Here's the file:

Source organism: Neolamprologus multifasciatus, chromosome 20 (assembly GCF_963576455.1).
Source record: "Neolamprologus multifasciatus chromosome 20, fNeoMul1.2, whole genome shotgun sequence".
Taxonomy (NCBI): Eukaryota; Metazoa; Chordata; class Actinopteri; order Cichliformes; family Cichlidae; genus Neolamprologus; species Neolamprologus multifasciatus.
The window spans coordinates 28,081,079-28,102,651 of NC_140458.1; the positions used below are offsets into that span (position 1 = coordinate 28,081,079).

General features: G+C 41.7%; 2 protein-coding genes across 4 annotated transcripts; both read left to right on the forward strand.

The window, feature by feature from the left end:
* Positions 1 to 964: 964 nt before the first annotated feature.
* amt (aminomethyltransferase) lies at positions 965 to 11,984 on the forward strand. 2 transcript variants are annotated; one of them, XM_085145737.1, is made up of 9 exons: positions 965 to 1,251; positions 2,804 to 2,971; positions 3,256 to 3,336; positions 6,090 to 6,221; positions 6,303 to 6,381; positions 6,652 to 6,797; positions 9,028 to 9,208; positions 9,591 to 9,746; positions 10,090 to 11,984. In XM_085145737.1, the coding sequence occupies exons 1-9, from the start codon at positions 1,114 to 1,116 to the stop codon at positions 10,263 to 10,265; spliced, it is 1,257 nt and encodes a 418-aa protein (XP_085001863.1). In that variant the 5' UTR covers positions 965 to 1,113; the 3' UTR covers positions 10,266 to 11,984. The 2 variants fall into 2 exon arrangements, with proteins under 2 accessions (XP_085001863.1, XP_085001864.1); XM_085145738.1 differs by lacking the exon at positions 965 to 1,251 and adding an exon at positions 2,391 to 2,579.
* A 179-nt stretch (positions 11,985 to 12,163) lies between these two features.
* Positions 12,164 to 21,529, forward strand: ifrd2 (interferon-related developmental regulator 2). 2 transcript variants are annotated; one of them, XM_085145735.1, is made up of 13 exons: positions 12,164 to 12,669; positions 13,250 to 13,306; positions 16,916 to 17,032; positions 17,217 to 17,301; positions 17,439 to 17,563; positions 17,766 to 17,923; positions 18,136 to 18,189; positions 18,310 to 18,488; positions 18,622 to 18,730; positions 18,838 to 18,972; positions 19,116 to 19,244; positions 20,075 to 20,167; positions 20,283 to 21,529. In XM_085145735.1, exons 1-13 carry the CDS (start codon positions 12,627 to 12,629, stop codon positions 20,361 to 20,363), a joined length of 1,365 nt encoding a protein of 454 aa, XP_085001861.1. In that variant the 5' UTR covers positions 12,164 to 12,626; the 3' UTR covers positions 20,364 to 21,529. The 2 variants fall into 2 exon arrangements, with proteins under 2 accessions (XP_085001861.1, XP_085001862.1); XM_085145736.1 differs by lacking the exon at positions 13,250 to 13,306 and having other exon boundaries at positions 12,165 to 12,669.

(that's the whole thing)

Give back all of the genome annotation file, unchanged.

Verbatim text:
Source organism: Neolamprologus multifasciatus, chromosome 20 (assembly GCF_963576455.1).
Source record: "Neolamprologus multifasciatus chromosome 20, fNeoMul1.2, whole genome shotgun sequence".
Taxonomy (NCBI): Eukaryota; Metazoa; Chordata; class Actinopteri; order Cichliformes; family Cichlidae; genus Neolamprologus; species Neolamprologus multifasciatus.
The window spans coordinates 28,081,079-28,102,651 of NC_140458.1; the positions used below are offsets into that span (position 1 = coordinate 28,081,079).

General features: G+C 41.7%; 2 protein-coding genes across 4 annotated transcripts; both read left to right on the forward strand.

The window, feature by feature from the left end:
* Positions 1 to 964: 964 nt before the first annotated feature.
* amt (aminomethyltransferase) lies at positions 965 to 11,984 on the forward strand. 2 transcript variants are annotated; one of them, XM_085145737.1, is made up of 9 exons: positions 965 to 1,251; positions 2,804 to 2,971; positions 3,256 to 3,336; positions 6,090 to 6,221; positions 6,303 to 6,381; positions 6,652 to 6,797; positions 9,028 to 9,208; positions 9,591 to 9,746; positions 10,090 to 11,984. In XM_085145737.1, the coding sequence occupies exons 1-9, from the start codon at positions 1,114 to 1,116 to the stop codon at positions 10,263 to 10,265; spliced, it is 1,257 nt and encodes a 418-aa protein (XP_085001863.1). In that variant the 5' UTR covers positions 965 to 1,113; the 3' UTR covers positions 10,266 to 11,984. The 2 variants fall into 2 exon arrangements, with proteins under 2 accessions (XP_085001863.1, XP_085001864.1); XM_085145738.1 differs by lacking the exon at positions 965 to 1,251 and adding an exon at positions 2,391 to 2,579.
* A 179-nt stretch (positions 11,985 to 12,163) lies between these two features.
* Positions 12,164 to 21,529, forward strand: ifrd2 (interferon-related developmental regulator 2). 2 transcript variants are annotated; one of them, XM_085145735.1, is made up of 13 exons: positions 12,164 to 12,669; positions 13,250 to 13,306; positions 16,916 to 17,032; positions 17,217 to 17,301; positions 17,439 to 17,563; positions 17,766 to 17,923; positions 18,136 to 18,189; positions 18,310 to 18,488; positions 18,622 to 18,730; positions 18,838 to 18,972; positions 19,116 to 19,244; positions 20,075 to 20,167; positions 20,283 to 21,529. In XM_085145735.1, exons 1-13 carry the CDS (start codon positions 12,627 to 12,629, stop codon positions 20,361 to 20,363), a joined length of 1,365 nt encoding a protein of 454 aa, XP_085001861.1. In that variant the 5' UTR covers positions 12,164 to 12,626; the 3' UTR covers positions 20,364 to 21,529. The 2 variants fall into 2 exon arrangements, with proteins under 2 accessions (XP_085001861.1, XP_085001862.1); XM_085145736.1 differs by lacking the exon at positions 13,250 to 13,306 and having other exon boundaries at positions 12,165 to 12,669.